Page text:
A dislocation is created when there is sufficient stress to break silicon bonds and displace silicon atoms from their normal locations. This can occur during IC fabrication due to built-in device stress, as when oxide presses against a trench sidewall or when a high concentration of small boron atoms is implanted into a volume adjacent to a volume containing larger atoms. Or dislocations can be created when furnace slip takes place due to an excessive across-the-wafer temperature nonuniformity.

The dislocation is both a structural and an electrical defect. The tube-like opening down one side of a dislocation line can act as a diffusion pipe, accelerating and channeling the diffusion of dopant atoms and producing an IC device that is shorted or that breaks down at a low voltage. The electrical properties of a dislocation can cause several types of electrical failures because a dislocation promotes recombination, conduction, and generation.

If a dislocation is present in the base of a transistor, it decreases the gain because it acts as a trap and accelerates the recombination of minority charge carriers. The dislocation line is a conductive path, and the path becomes even more conductive when metal impurity atoms become attached to the silicon atoms along the dislocation. If a dislocation ends under a gate oxide, its enhanced conductive properties can cause gate oxide integrity failure.

The most common dislocation-induced failure mechanism is leakage. For an IC device to function properly, it must be possible to effectively change the silicon into an insulator by creating a depletion region. Conduction in an MOS transistor is turned off by applying a potential to the gate to create a depletion region by pushing the majority charge carriers out of the channel. A reverse-biased P/N junction prevents current flow because the reverse bias separates the holes and electrons and creates a depletion region at the junction. However, if a dislocation threads from one electrode, through a depletion region, to another electrode, then conduction along the dislocation line causes current to flow when it should not. This is one form of dislocation-induced leakage. Leakage also occurs when a dislocation within the depletion region acts as a line of generation centers, converting thermal energy into electron-hole pairs. The electric field within the depletion region causes the electrons to flow in one direction and the holes to flow in the other direction, and this constitutes the flow of a leakage current.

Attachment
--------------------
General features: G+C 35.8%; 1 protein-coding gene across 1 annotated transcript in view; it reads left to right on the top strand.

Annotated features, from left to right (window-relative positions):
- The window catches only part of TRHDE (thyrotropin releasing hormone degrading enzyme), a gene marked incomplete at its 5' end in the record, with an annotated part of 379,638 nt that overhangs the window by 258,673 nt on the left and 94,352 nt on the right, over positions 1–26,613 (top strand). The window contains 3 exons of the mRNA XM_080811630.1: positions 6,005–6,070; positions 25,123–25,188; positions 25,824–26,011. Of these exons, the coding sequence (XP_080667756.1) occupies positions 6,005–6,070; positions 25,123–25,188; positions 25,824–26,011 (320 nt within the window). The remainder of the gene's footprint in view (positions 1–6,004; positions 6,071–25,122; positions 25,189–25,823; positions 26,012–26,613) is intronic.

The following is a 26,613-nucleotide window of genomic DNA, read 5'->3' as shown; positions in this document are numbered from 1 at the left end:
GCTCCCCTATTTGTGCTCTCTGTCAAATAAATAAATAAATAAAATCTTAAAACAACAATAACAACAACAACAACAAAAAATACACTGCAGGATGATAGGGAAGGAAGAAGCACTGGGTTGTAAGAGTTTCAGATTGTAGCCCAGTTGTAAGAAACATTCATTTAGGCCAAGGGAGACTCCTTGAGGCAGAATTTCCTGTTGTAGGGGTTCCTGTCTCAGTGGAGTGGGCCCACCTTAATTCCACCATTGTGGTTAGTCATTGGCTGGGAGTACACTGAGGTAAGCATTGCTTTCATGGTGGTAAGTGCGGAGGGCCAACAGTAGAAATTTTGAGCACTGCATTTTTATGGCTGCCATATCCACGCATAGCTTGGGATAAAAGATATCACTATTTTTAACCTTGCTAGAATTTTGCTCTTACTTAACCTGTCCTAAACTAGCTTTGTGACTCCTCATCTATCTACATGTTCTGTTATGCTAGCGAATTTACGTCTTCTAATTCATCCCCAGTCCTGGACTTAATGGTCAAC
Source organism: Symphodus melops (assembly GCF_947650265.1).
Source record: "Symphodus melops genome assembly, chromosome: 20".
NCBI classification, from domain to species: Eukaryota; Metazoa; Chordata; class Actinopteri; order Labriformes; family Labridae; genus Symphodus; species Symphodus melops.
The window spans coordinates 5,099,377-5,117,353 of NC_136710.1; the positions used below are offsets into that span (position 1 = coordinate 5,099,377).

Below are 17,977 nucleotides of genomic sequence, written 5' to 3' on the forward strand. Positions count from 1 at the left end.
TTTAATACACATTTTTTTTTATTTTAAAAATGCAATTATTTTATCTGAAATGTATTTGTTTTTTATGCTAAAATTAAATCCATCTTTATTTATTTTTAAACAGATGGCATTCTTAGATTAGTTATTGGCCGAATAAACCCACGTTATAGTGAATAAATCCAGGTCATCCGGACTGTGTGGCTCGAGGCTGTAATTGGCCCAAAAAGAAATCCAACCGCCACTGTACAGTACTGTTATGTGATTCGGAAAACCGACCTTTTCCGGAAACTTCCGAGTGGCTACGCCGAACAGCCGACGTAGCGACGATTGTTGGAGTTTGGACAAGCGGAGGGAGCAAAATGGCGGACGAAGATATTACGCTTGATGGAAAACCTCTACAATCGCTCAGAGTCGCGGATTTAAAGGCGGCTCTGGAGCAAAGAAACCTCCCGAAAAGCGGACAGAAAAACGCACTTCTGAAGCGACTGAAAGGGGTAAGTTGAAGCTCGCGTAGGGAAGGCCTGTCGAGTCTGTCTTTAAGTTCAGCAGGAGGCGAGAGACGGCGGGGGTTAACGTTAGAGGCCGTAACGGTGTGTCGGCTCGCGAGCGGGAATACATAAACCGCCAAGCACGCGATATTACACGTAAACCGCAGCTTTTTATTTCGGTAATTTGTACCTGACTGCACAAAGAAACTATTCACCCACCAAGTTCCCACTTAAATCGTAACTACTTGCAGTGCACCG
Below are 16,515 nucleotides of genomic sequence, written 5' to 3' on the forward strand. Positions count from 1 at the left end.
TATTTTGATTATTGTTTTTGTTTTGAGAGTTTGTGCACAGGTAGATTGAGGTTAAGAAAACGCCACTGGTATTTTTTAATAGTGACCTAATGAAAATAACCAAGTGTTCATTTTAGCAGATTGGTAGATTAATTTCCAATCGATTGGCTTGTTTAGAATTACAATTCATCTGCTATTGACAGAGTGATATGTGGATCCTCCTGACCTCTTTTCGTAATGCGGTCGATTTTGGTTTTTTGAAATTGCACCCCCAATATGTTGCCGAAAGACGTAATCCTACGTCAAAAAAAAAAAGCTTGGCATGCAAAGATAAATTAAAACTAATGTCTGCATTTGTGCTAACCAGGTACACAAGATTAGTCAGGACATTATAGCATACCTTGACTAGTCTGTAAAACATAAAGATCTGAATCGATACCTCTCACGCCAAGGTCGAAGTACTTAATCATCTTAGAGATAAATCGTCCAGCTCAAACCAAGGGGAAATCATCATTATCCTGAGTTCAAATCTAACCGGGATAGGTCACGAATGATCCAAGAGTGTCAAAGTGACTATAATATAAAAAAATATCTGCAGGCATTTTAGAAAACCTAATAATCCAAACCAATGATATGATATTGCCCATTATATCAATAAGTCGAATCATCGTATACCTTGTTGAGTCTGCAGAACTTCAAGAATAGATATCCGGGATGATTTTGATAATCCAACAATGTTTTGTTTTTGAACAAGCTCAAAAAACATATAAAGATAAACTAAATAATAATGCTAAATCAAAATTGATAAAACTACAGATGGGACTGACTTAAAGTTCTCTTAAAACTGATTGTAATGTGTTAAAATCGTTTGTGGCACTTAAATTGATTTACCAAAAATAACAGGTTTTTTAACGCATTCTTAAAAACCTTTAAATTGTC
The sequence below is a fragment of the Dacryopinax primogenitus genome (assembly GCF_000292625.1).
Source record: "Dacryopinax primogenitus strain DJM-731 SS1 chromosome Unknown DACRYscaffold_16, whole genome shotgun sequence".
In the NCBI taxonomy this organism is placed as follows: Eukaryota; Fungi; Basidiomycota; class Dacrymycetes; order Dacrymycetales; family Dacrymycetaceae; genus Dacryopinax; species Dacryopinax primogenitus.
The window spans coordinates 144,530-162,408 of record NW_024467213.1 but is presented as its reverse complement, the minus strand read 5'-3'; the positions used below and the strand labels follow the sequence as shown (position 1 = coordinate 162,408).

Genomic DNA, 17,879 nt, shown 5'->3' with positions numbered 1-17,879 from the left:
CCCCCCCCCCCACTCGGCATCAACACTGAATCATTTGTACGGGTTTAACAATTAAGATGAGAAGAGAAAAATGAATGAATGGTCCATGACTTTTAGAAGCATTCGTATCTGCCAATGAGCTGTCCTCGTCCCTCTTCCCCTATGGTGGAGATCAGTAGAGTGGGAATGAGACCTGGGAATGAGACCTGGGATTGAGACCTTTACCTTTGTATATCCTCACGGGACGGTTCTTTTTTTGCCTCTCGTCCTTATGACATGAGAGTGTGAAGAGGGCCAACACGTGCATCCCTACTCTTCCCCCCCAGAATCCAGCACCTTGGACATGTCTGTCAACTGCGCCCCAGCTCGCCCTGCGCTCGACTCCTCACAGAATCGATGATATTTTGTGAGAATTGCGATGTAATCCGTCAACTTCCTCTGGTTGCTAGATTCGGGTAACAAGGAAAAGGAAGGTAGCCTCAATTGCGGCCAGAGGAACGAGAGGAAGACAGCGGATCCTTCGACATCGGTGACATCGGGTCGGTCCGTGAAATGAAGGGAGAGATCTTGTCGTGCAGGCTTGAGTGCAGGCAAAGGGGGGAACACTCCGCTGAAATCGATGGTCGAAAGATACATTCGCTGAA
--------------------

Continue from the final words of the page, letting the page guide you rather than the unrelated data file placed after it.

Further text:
Whether or not a dislocation actually causes an IC device failure depends on where the dislocation is located. If the dislocation comes up under a field oxide, for example, it does no harm. But if it threads through a P/N junction, it can cause a leakage failure. If a wafer has a high incidence of leakage failures, failure analysis can be carried out by stripping off the IC pattern layers and applying a defect etch to the silicon surface (Fig. 1). Dislocation etch pits then show where the dislocations intersected the silicon surface. If the dislocation etch pits show no across-the-wafer pattern, but are consistently located at certain IC device structures, then the stress that created the dislocations was probably built-in device stress (Fig. 2). But if the dislocations are concentrated in a center spot (Fig. 3 & 4) or an edge pattern, then the stress that created the dislocations was probably furnace stress. Often a leakage failure map will suggest whether or not furnace slip has taken place. If wafer failure analysis shows a spatial correlation between a high dislocation density and a high leakage failure rate, then you can be virtually certain that it was the dislocations that caused the leakage.

Figure 1

Wafer surface after pattern removal and defect etching. Short shallow dislocation loops are consistently located at certain IC device structures. This indicates that the dislocations were probably produced by built-in device stress.

Figure 2

Wafer surface after pattern removal and defect etching. Dislocation etch pits are located along slip lines. This indicates that the dislocations were produced by a nonuniform temperature distribution during furnace processing.

Figure 3

Leakage failure map. This "four corners" leakage failure pattern for a <100> wafer indicates that the wafer probably slipped at the edges due to too-rapid edge-first heating during furnace processing.

Figure 4

Leakage failure map. This "center spot" leakage failure pattern indicates that the wafer may have slipped in the center due to too-rapid edge-first cooling during furnace processing.